Being in a car accident can be one of the most frightening experiences in a person’s life. Besides the shock and pain of potential injuries, there are many logistical considerations, especially if the accident requires you to deal with insurance companies or the legal system. The following will explore some of the things you can do to protect yourself from being determined at fault in an accident.
Seek Medical Attention
Before we begin, you must visit a healthcare practitioner after an accident. Even if you feel like you’re okay, things like shock can keep you from understanding the full extent of your injuries. Contrary to popular belief, most of the time, the damage was done in a car accident isn’t visible outside the body. The most significant harm doesn’t happen because you hit the dashboard or the airbags; it comes from your organs hitting your bones inside you as you go from a high-speed to a complete stop so quickly. Beyond this, some types of injuries only reveal themselves gradually. Make sure to describe all symptoms and sensations you are experiencing, even if they feel unrelated. Some types of brain and spinal cord injuries manifest themselves in strange ways.
Stay On The Scene Until The Authorities Arrive
One of the worst things you can do immediately after an accident is to flee the scene. Some judges might even consider this an admission of guilt. Of course, if you’re being taken to the hospital, that’s a different story. Stay on-site, somewhere safe, until the police arrive.
Say As Little As Possible While On The Scene
Be careful what you say while on the scene. It is second nature for many people to apologize when they see others in pain; however, this can be considered an admission of guilt in many states. It is completely fine to tell the police you’re a little shaken up and you want to speak to someone before you comment on the accident. You might be very emotional given the scare you’ve just had. Refrain from taking your frustrations out on the other driver or the police. This won’t help you and might even make things worse. If the other driver is being particularly aggressive or shouting, you can record the conversation on your phone.
Get As Much Information At The Scene As Your Can
Take photos and videos of everything possible at the scene of the accident. This means taking wide shots involving the entire scene and close up pictures of everything involved. Try to get a photo through the driver’s window as well—things like spilled coffee, a phone on the floor near where the driver’s feet are, or food scattered throughout can be used to determine whether or not the other party was distracted driving.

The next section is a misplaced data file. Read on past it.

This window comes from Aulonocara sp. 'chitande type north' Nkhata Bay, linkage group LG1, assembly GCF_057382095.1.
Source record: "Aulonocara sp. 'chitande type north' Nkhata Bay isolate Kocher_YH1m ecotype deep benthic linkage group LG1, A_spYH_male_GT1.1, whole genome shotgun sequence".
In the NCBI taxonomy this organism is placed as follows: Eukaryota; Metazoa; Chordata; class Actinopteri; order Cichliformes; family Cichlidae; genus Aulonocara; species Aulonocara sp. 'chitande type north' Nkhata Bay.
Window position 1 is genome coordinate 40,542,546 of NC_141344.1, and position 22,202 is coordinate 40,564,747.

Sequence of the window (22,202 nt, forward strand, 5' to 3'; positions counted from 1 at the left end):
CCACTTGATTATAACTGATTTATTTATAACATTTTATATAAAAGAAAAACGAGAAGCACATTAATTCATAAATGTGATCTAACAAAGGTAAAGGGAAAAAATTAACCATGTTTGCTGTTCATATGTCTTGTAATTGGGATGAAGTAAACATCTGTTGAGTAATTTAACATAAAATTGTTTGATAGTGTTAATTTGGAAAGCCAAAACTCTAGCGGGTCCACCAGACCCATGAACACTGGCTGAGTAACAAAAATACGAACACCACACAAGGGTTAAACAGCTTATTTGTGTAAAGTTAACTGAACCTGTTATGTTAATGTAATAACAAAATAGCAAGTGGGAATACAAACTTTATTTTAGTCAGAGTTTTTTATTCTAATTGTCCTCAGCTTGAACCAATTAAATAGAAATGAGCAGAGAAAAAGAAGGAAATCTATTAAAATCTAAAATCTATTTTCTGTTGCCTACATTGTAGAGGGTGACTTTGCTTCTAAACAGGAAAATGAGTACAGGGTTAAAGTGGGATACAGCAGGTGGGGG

Ensure you exchange license plate numbers, driver’s license information, and contact information with the other drivers involved. Both of you will be required to have this information, so there is no point in refusing to share it. You might also want to get the contact information of any witnesses. Usually, the police will do this for you, but you can ask if they don’t.
Seek Out Legal Counsel
After an accident, one of the best things you can do to protect yourself is to meet with a lawyer. It’s ideal to do this before you reach out to your insurance policy provider. You want someone specializing in the type of law you’re dealing with—the more specific their specialty, the better. If, for example, you were in an accident involving a large truck, you’ll want to look for a semi-truck accident attorney. Each area of law takes years of focused practice and training to master.
Don’t Post About The Accident On Social Media.
It can be hard not to direct your built-up emotions to the internet, but you must avoid doing this. Your social media interactions, related or unrelated to the accident, can be accessed by lawyers and insurance company employees. In recent years, the number of legal proceedings influenced by social media has skyrocketed. Something as simple as liking a friend’s photo of their dog could make it seem like an accident didn’t emotionally impact you. Until everything is settled, stay away from social media unless specifically directed by an attorney.
You also want to reach out to someone who practices law in the state where the accident occurred. This is because each state has its own rules and regulations. Even in cases where the law is the same across states, the local judges have different presidents set by past cases and different law interpretations.
By following the above steps, you are well on your way to protecting yourself after an accident. Of course, these are only preliminary tasks. Once you speak to a lawyer, you’ll be advised what is best for you to do or say given your particular accident.